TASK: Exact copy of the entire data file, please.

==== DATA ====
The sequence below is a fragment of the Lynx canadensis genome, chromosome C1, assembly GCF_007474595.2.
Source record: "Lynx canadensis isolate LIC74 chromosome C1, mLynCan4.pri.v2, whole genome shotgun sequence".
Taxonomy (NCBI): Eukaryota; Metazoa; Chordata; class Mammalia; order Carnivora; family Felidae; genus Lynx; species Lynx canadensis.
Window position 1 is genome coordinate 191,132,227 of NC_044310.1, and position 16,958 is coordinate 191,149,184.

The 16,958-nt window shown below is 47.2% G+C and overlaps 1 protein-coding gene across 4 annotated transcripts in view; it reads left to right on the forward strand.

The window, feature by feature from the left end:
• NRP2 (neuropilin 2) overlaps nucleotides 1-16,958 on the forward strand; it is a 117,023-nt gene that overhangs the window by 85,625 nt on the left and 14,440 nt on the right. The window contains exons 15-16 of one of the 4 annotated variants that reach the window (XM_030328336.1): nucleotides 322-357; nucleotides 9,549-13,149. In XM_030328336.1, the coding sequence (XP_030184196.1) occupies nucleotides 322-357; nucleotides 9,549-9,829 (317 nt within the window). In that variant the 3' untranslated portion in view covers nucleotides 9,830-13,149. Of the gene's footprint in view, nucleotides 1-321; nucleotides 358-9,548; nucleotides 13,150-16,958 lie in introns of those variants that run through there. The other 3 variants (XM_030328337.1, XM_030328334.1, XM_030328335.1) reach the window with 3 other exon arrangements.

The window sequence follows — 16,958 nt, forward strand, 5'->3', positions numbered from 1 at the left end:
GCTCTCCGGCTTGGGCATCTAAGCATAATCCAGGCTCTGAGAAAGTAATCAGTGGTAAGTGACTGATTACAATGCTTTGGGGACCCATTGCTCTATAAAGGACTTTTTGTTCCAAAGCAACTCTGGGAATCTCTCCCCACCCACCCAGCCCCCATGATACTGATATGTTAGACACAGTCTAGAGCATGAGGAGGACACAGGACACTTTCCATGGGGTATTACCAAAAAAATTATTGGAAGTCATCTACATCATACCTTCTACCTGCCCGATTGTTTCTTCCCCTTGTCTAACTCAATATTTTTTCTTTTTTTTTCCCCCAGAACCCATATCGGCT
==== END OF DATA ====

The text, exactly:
The sequence below is a fragment of the Lynx canadensis genome, chromosome C1, assembly GCF_007474595.2.
Source record: "Lynx canadensis isolate LIC74 chromosome C1, mLynCan4.pri.v2, whole genome shotgun sequence".
Taxonomy (NCBI): Eukaryota; Metazoa; Chordata; class Mammalia; order Carnivora; family Felidae; genus Lynx; species Lynx canadensis.
Window position 1 is genome coordinate 191,132,227 of NC_044310.1, and position 16,958 is coordinate 191,149,184.

The 16,958-nt window shown below is 47.2% G+C and overlaps 1 protein-coding gene across 4 annotated transcripts in view; it reads left to right on the forward strand.

The window, feature by feature from the left end:
• NRP2 (neuropilin 2) overlaps nucleotides 1-16,958 on the forward strand; it is a 117,023-nt gene that overhangs the window by 85,625 nt on the left and 14,440 nt on the right. The window contains exons 15-16 of one of the 4 annotated variants that reach the window (XM_030328336.1): nucleotides 322-357; nucleotides 9,549-13,149. In XM_030328336.1, the coding sequence (XP_030184196.1) occupies nucleotides 322-357; nucleotides 9,549-9,829 (317 nt within the window). In that variant the 3' untranslated portion in view covers nucleotides 9,830-13,149. Of the gene's footprint in view, nucleotides 1-321; nucleotides 358-9,548; nucleotides 13,150-16,958 lie in introns of those variants that run through there. The other 3 variants (XM_030328337.1, XM_030328334.1, XM_030328335.1) reach the window with 3 other exon arrangements.

The window sequence follows — 16,958 nt, forward strand, 5'->3', positions numbered from 1 at the left end:
GCTCTCCGGCTTGGGCATCTAAGCATAATCCAGGCTCTGAGAAAGTAATCAGTGGTAAGTGACTGATTACAATGCTTTGGGGACCCATTGCTCTATAAAGGACTTTTTGTTCCAAAGCAACTCTGGGAATCTCTCCCCACCCACCCAGCCCCCATGATACTGATATGTTAGACACAGTCTAGAGCATGAGGAGGACACAGGACACTTTCCATGGGGTATTACCAAAAAAATTATTGGAAGTCATCTACATCATACCTTCTACCTGCCCGATTGTTTCTTCCCCTTGTCTAACTCAATATTTTTTCTTTTTTTTTCCCCCAGAACCCATATCGGCT